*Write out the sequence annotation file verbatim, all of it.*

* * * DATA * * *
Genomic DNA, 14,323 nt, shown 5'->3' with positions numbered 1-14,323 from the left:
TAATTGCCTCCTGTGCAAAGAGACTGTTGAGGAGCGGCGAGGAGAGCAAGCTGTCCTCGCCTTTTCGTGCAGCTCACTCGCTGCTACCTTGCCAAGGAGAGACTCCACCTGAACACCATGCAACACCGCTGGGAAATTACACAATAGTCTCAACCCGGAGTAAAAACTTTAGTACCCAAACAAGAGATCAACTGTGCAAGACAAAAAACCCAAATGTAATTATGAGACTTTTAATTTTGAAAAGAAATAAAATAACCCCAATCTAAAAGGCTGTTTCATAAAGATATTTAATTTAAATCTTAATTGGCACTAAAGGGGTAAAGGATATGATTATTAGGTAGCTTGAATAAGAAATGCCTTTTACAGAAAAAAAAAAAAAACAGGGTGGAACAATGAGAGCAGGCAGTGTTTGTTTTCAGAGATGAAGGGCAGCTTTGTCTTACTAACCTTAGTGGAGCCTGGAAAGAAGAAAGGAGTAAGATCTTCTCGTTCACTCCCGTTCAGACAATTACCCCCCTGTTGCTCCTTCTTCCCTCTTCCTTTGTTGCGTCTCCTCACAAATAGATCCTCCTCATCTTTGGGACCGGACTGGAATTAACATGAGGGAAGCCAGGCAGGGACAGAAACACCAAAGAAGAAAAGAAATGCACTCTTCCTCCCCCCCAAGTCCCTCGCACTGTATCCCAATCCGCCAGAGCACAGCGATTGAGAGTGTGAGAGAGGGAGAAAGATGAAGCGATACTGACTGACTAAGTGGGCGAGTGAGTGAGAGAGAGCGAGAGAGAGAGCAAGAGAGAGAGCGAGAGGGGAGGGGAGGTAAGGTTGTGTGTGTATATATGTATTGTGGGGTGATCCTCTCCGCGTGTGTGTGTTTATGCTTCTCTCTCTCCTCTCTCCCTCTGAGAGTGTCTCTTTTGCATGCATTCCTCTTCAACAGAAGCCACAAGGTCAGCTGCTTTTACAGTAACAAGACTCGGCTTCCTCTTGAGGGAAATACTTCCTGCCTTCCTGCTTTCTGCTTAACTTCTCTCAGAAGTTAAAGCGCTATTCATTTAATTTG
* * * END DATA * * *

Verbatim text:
Genomic DNA, 14,323 nt, shown 5'->3' with positions numbered 1-14,323 from the left:
TAATTGCCTCCTGTGCAAAGAGACTGTTGAGGAGCGGCGAGGAGAGCAAGCTGTCCTCGCCTTTTCGTGCAGCTCACTCGCTGCTACCTTGCCAAGGAGAGACTCCACCTGAACACCATGCAACACCGCTGGGAAATTACACAATAGTCTCAACCCGGAGTAAAAACTTTAGTACCCAAACAAGAGATCAACTGTGCAAGACAAAAAACCCAAATGTAATTATGAGACTTTTAATTTTGAAAAGAAATAAAATAACCCCAATCTAAAAGGCTGTTTCATAAAGATATTTAATTTAAATCTTAATTGGCACTAAAGGGGTAAAGGATATGATTATTAGGTAGCTTGAATAAGAAATGCCTTTTACAGAAAAAAAAAAAAAACAGGGTGGAACAATGAGAGCAGGCAGTGTTTGTTTTCAGAGATGAAGGGCAGCTTTGTCTTACTAACCTTAGTGGAGCCTGGAAAGAAGAAAGGAGTAAGATCTTCTCGTTCACTCCCGTTCAGACAATTACCCCCCTGTTGCTCCTTCTTCCCTCTTCCTTTGTTGCGTCTCCTCACAAATAGATCCTCCTCATCTTTGGGACCGGACTGGAATTAACATGAGGGAAGCCAGGCAGGGACAGAAACACCAAAGAAGAAAAGAAATGCACTCTTCCTCCCCCCCAAGTCCCTCGCACTGTATCCCAATCCGCCAGAGCACAGCGATTGAGAGTGTGAGAGAGGGAGAAAGATGAAGCGATACTGACTGACTAAGTGGGCGAGTGAGTGAGAGAGAGCGAGAGAGAGAGCAAGAGAGAGAGCGAGAGGGGAGGGGAGGTAAGGTTGTGTGTGTATATATGTATTGTGGGGTGATCCTCTCCGCGTGTGTGTGTTTATGCTTCTCTCTCTCCTCTCTCCCTCTGAGAGTGTCTCTTTTGCATGCATTCCTCTTCAACAGAAGCCACAAGGTCAGCTGCTTTTACAGTAACAAGACTCGGCTTCCTCTTGAGGGAAATACTTCCTGCCTTCCTGCTTTCTGCTTAACTTCTCTCAGAAGTTAAAGCGCTATTCATTTAATTTG